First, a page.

"If I'm going to take these kinds of actions in the hopes of helping others, protecting others, then I'm going to do it with my eyes open. Understanding what every damned thing I do puts into both my buckets, I guess. Understanding that sometimes you can add stones to both of them, at the same time, with the same act. Acknowledging it instead of hiding from it. Making sure I don't let myself get complacent, self-righteous. Making sure I examine and re-examine whether I'm about to cross the line and become what I'm trying to fight every single time I do it."

She exhales sharply. "Those requirements sound like something you can work with?"


There is much about his father's words that once made him smile.

T'Challa listens to his audience quietly. She speaks of transformations, of becoming something more. He doesn't look at Jessica, his attention inclined instead on the far distance and the far-flung worlds of which they speak. It is an enchanting idea, being a carrier of good burdens. He is a being of focus, and there is the impression that he measures the length and strength of every one of her words for her convictions. As to whether the young king can speak to those convictions, a long time passes between the two.

"You have pretty ideas," the king decides.
"But if you do not recognize that moment when it appears to you, it will be nothing but dust in your hands, not water."

The panther begins to stir, as he leans forward. His own nature drives him. Though he may understand her sentiments, he is far from welcoming in mind, and it shows in his words. "Some will not understand the nature of Wakandan justice, nor its honor. If you need time, you will have it. If you wish to accompany me.. in recognition of your strength, I will grant you passage, and safety to the children that can be saved. But in turn, I will impose my own requirements."

In this, T'Challa's words roll with the familiar, calm authority to which he is accustomed. There is no egotism in it, but T'Challa knows nothing else other than to state his will in the strongest possible form. "You have the scent about you of a woman who struggles with morality. But you must ask yourself… when the time comes, will you be able to stand aside? Because.. you must."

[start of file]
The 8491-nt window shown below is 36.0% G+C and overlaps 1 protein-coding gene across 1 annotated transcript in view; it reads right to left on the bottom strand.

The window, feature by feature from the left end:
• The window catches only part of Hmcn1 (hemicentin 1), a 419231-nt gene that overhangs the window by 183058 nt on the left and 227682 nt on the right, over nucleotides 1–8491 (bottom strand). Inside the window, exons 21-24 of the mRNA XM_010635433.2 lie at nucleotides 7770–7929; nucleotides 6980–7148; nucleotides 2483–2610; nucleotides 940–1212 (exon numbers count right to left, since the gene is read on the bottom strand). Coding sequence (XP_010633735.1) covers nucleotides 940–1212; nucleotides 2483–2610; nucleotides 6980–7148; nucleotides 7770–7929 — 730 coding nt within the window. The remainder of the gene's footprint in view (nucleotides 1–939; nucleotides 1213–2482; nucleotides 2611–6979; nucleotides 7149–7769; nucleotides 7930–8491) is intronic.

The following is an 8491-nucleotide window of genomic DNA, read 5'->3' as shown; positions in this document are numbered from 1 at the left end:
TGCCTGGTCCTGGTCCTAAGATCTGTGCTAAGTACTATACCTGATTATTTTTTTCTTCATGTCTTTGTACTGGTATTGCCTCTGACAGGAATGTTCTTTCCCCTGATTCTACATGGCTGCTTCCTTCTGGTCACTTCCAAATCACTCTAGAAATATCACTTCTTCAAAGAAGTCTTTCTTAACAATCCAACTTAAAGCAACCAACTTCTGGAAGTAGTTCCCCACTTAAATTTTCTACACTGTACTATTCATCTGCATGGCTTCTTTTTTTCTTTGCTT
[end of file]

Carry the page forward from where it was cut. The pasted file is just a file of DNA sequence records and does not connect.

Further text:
The panther's weight shifts. There is the sense that T'Challa may already have stood and left, were the subject matter not keeping him in place. His is a soul that is not bidden to remain in one place for long. The idea of it infuriates his leading councils at home. "The panther god makes demands of all of us. But it is I she commands explicitly. She commands me to be king. She commands me to be the black panther. And if she calls for the blood of the impure, then I must feast. There will come a time when we do not see with the same set of eyes. If you wish to follow this path to its conclusion, then you also accept that there will come a day when you must stand aside. If that day comes and you cannot…"
His voice grows steel, as is his mind.

".. then I will come for you as well."


She gives a thin, tight smile when he says that she has pretty ideas. That is nothing that she'd have said about herself. But she doesn't fight the notion, either.

She had a feeling he'd have some conditions of his own, and that's okay. As it stands, she supposes depending on how all of this is laid out and set up, whether or not some things are active or inactive, who ends up being chased and what ends up being done about it, Bucky himself might have a host of misgivings about letting her along. There's no way he wouldn't be in on anything to do with this either, though Jessica hardly finds it germane to get into that now.

It's ironic. 'Grandpa' hadn't blinked at her striding into Limbo, but had really hesitated at letting her get anywhere near Juno. Probably because he knew she wasn't going to hesitate with a demon, but she would hesitate all day long at the idea of hurting a kid. And she does.

She watches his restless energy, meets his steely gaze as he tells her that he'd have no qualms about killing her if she decides to stand between him and the will of his god. Which…she very well might, though she's not about to kill him back over it. He, at least, would still be a man, she's certain, and if she'd have to give him one good thump on the head and then carry him back to wherever to try again another day, well…that would be her aim. He probably has the skill to fuck her up but good in the meantime, maybe even to kill her. But…her lifestyle doesn't precisely lend itself to dying alone in bed with a head full of grey hair anyway. So there's really only the faintest flicker of a dry-as-dust smile when he finishes telling her this.